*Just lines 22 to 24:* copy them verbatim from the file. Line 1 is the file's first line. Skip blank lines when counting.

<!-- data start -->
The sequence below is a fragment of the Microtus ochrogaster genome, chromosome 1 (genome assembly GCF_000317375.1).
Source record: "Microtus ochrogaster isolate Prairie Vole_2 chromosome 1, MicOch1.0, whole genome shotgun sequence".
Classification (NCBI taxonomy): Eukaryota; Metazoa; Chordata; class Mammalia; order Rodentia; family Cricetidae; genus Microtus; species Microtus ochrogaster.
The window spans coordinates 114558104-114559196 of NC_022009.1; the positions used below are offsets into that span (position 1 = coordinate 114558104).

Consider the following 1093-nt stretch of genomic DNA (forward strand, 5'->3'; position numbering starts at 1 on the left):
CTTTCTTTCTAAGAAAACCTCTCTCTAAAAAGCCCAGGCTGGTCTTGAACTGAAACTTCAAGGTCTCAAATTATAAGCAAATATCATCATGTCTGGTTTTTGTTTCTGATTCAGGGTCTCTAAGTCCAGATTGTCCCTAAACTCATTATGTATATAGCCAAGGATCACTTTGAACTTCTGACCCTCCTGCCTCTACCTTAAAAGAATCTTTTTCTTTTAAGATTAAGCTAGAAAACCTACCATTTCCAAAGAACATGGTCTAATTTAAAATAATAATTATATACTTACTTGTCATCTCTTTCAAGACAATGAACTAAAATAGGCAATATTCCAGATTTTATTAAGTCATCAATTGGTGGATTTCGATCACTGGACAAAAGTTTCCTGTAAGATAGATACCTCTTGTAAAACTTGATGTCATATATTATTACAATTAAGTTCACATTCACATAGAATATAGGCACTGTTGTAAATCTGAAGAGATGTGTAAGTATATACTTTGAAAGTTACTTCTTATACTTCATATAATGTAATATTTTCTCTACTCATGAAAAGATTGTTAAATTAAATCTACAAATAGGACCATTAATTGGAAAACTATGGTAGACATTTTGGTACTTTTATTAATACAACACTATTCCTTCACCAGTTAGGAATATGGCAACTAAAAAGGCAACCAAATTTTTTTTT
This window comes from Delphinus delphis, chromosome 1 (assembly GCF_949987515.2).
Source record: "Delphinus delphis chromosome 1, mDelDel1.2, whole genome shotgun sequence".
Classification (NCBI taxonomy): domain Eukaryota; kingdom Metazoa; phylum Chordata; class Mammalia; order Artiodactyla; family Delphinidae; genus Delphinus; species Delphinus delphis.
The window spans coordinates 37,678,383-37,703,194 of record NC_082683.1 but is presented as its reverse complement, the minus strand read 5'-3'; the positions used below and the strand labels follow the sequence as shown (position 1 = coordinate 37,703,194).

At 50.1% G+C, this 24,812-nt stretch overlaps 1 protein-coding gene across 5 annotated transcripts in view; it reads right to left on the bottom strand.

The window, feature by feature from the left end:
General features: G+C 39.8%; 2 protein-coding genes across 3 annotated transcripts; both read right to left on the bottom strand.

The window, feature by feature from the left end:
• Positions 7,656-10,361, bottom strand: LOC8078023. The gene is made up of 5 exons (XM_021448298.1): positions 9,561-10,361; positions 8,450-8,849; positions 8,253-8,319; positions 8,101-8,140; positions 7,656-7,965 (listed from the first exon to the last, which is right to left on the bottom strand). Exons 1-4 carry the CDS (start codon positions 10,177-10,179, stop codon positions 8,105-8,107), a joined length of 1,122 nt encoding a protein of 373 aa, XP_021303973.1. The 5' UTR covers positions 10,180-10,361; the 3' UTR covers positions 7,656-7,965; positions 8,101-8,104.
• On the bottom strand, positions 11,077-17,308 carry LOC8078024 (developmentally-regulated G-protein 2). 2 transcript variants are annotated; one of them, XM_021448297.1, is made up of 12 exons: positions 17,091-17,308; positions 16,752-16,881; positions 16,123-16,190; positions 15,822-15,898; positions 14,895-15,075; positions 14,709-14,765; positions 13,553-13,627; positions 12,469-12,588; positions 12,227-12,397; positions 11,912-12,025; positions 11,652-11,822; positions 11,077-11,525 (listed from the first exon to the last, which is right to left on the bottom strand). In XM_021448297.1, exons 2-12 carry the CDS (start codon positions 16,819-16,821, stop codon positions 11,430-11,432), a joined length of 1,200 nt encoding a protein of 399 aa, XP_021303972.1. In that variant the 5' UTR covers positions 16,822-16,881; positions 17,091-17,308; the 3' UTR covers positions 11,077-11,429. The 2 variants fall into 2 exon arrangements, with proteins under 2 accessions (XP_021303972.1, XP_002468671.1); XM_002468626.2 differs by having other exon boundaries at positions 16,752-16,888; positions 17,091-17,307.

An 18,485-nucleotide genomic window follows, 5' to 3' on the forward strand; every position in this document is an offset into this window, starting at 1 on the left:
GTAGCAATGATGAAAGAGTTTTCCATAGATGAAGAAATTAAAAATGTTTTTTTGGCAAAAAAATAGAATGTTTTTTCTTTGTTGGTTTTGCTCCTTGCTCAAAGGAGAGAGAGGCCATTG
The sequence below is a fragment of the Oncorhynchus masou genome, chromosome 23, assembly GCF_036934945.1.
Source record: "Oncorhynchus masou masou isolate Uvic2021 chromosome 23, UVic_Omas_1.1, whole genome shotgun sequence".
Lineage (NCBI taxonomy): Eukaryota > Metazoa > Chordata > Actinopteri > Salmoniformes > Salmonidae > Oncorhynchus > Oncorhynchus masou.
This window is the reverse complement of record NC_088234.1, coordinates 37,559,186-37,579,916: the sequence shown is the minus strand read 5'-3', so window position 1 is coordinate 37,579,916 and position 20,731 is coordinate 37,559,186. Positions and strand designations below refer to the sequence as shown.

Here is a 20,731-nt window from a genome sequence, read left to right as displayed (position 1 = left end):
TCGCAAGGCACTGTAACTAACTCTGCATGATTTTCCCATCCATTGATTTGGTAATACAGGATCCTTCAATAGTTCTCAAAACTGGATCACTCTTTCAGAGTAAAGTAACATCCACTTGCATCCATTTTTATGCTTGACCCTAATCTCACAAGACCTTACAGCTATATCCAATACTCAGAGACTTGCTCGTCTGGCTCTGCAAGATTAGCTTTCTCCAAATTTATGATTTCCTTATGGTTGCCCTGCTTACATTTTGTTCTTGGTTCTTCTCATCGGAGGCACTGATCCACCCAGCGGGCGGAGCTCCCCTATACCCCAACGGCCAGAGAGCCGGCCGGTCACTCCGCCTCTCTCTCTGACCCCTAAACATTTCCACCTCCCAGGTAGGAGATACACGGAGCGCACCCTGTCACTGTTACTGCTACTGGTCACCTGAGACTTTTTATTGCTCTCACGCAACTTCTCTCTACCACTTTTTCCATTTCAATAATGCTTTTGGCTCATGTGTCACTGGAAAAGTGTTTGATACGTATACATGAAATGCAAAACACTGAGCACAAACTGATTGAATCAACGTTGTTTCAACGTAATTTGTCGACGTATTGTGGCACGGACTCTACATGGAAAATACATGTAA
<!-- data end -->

This window is the reverse complement of record NC_088234.1, coordinates 37,559,186-37,579,916: the sequence shown is the minus strand read 5'-3', so window position 1 is coordinate 37,579,916 and position 20,731 is coordinate 37,559,186. Positions and strand designations below refer to the sequence as shown.

Here is a 20,731-nt window from a genome sequence, read left to right as displayed (position 1 = left end):
TCGCAAGGCACTGTAACTAACTCTGCATGATTTTCCCATCCATTGATTTGGTAATACAGGATCCTTCAATAGTTCTCAAAACTGGATCACTCTTTCAGAGTAAAGTAACATCCACTTGCATCCATTTTTATGCTTGACCCTAATCTCACAAGACCTTACAGCTATATCCAATACTCAGAGACTTGCTCGTCTGGCTCTGCAAGATTAGCTTTCTCCAAATTTATGATTTCCTTATGGTTGCCCTGCTTACATTTTGTTCTTGGTTCTTCTCATCGGAGGCACTGATCCACCCAGCGGGCGGAGCTCCCCTATACCCCAACGGCCAGAGAGCCGGCCGGTCACTCCGCCTCTCTCTCTGACCCCTAAACATTTCCACCTCCCAGGTAGGAGATACACGGAGCGCACCCTGTCACTGTTACTGCTACTGGTCACCTGAGACTTTTTATTGCTCTCACGCAACTTCTCTCTACCACTTTTTCCATTTCAATAATGCTTTTGGCTCATGTGTCACTGGAAAAGTGTTTGATACGTATACATGAAATGCAAAACACTGAGCACAAACTGATTGAATCAACGTTGTTTCAACGTAATTTGTCGACGTATTGTGGCACGGACTCTACATGGAAAATACATGTAA